Posted by Anne Witton on Friday, June 5, 2020 Under: Reflections
I’m working my way through 1 Chronicles at the moment and I must admit I’m finding it quite tedious. A lot of the book consists of a long list of names; fathers and sons, families and daughters and wives - just a long list of people who don’t really mean anything to me. It’s tempting to skip over all these genealogies. After all, none of us really know who any of these people are and, unless you’re a Jewish historian, you probably don’t really care much about who Hazarmaveth or Adbeel is. Most of them aren’t particularly spectacular people. Most of them didn’t really do much. They were just ordinary men and women who were part of God’s people, Israel.
So what do we do when we encounter one of the many long lists of names in the Bible? Well, we can be comforted and reassured for starters. After all, most of us are pretty insignificant and most of us will be completely forgotten in a couple of generations. Even people who have made a significant contribution to human history only have the sketchiest facts associated with them after a few hundred years. William Shakespeare is one of the most famous people who ever lived and yet what do we actually know about him? What was he like to talk to? What did he really care about? What was his daily routine? Who were his best friends? We don’t even know if some of the plays attributed to him were actually written by him.
What reading all these genealogies reminds me is that every single person is known by God and important to him. God doesn’t just know the kind of information that is on a passport but he knows what is in the depths of our heart (Psalm 44: 21; Luke 16: 15; Acts 15: 8; Rom 8: 27). He knows how many hairs are on our heads (Matt 10: 30). He knows more about us that we know about ourselves (Psalm 139; 1 John 3: 19 – 20). He knows all motivations, our passions and what we most care about. Not one of us is overlooked. None of us will be forgotten.
With many of us living our lives increasingly online and sharing more and more information and experiences, we now we leave much bigger footprints but the question is: who is going to go looking for them in a couple of generations time? Most of us – however notable in our culture’s eyes – will be completely forgotten, even by our own families. Each generation gets diluted; we have two parents, four grandparents, eight great-grandparents and so on. Even at the stage of great-great-grandparents (just four generations) you’ve got 16 people from whom you’re removed in time and in genetic similarity. That’s how transient and ephemeral life is unless it’s given some transcendent meaning.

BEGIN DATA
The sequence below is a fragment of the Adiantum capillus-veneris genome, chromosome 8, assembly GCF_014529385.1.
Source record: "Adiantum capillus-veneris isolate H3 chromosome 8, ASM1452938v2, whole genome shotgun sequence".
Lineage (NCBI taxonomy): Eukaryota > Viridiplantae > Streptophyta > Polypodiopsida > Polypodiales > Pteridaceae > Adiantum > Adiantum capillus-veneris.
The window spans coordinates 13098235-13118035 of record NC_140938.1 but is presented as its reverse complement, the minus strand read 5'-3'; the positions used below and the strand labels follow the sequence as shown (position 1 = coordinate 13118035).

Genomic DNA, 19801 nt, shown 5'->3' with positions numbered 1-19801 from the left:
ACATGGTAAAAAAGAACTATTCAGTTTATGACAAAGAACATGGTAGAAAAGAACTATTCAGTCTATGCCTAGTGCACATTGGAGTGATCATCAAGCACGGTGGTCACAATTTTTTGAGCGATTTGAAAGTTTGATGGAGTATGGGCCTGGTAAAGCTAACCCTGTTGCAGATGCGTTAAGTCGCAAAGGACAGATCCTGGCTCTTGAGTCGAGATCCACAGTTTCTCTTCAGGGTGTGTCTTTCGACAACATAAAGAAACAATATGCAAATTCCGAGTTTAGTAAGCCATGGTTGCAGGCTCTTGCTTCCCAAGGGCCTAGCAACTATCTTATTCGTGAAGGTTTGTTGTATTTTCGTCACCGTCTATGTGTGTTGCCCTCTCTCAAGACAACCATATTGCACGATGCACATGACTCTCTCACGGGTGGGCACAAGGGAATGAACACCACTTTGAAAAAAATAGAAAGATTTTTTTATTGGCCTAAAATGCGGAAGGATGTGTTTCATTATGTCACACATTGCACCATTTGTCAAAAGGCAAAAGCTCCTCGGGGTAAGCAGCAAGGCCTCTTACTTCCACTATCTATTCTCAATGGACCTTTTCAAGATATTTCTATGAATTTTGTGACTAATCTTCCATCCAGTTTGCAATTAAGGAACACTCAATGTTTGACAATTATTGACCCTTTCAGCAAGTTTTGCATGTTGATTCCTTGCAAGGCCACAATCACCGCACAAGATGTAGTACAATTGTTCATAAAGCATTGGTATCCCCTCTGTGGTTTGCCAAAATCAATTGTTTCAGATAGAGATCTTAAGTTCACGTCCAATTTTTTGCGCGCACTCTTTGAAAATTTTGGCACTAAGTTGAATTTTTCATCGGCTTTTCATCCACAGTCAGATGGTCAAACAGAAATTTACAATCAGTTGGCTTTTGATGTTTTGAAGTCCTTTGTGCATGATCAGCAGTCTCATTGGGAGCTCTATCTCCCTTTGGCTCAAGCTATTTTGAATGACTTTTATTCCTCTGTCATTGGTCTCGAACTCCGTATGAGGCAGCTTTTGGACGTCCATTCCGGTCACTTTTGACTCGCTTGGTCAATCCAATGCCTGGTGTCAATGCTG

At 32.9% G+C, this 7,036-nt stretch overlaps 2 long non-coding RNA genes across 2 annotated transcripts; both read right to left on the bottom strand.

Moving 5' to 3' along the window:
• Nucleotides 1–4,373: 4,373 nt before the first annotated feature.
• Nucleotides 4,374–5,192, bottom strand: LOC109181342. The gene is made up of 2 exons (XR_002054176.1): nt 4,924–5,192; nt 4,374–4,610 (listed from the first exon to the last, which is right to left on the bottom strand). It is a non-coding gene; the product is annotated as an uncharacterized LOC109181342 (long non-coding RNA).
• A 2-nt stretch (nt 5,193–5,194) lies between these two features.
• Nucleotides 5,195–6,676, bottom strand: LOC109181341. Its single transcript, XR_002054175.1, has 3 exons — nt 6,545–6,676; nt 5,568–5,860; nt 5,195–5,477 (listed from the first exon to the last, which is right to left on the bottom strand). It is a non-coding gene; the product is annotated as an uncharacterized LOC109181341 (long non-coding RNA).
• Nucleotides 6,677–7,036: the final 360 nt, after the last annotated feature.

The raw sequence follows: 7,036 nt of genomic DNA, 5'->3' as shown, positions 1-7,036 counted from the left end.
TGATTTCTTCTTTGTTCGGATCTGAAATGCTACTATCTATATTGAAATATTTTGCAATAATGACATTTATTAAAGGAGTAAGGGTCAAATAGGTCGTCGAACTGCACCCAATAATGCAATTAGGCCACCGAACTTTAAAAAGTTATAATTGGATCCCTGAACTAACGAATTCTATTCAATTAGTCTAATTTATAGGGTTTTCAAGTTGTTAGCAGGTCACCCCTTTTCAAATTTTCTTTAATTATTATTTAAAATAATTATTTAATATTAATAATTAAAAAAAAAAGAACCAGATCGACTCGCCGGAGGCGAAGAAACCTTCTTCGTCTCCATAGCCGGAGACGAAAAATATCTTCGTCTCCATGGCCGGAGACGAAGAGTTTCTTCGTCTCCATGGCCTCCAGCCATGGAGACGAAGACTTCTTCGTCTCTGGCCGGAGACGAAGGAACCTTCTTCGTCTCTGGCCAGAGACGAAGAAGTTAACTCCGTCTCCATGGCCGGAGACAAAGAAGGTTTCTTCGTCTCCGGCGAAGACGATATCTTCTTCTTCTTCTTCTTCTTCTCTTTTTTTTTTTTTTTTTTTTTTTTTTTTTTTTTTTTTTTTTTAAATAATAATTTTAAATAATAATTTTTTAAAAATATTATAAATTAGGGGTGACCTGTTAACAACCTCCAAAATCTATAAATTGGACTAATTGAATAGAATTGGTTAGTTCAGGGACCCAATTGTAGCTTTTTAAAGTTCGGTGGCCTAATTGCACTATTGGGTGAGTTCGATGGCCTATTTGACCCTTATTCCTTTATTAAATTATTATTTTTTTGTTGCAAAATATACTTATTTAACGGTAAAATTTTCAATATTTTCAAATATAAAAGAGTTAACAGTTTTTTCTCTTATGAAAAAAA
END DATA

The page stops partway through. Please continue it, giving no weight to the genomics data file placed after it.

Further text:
The book of Ecclesiastes highlights well the ultimate futility of life if God is removed from the equation. (Chapter 1: 2 – 4 and 11)
says the Teacher.
Everything is meaningless.”
What do people gain from all their labours
at which they toil under the sun?
Generations come and generations go,
but the earth remains forever.
No one remembers the former generations,
and even those yet to come
will not be remembered
by those who follow them.
So where can any of us find meaning? Well, the writer of Ecclesiastes gives us a hint right at the end by drawing us back to our purpose – to live in relationship with our creator (12: 13):
Now all has been heard;
here is the conclusion of the matter:
Fear God and keep his commandments,
for this is the duty of all mankind.
This is at the heart of the gospel and runs throughout the Bible. Jesus teaches about having the right priorities in life – living for the eternal rather than the temporary. He counsels us to invest in that which won’t be rendered void by the inevitability of death, and instead invest in the eternal (Matt 6: 19 – 21):
“Do not store up for yourselves treasures on earth, where moths and vermin destroy, and where thieves break in and steal. But store up for yourselves treasures in heaven, where moths and vermin do not destroy, and where thieves do not break in and steal. For where your treasure is, there your heart will be also."
If we turn to Christ, we will have an inheritance which can’t fade or be destroyed and will last for ever. We will enjoy eternal life with him and all the goodness of a restored creation, restored relationships and a new body long after our bodily death here.
To return to the list of names in Chronicles, I’m reminded that these seemingly insignificant people with unpronounceable names are part of God’s amazing plan for humankind. The story would be incomplete without them. Each one is intimately known and loved by God. He cares about them enough to include them in his holy book that is read by billions of his followers across the world throughout all generations. And those of us who believe and trust in Jesus have our names written in another book - the Lamb’s book of life (Rev 21: 27) – a roll call of all those who will live forever with him.
In : Reflections
Tags: chronicles genealogies legacy remembrance ecclesiastes gospel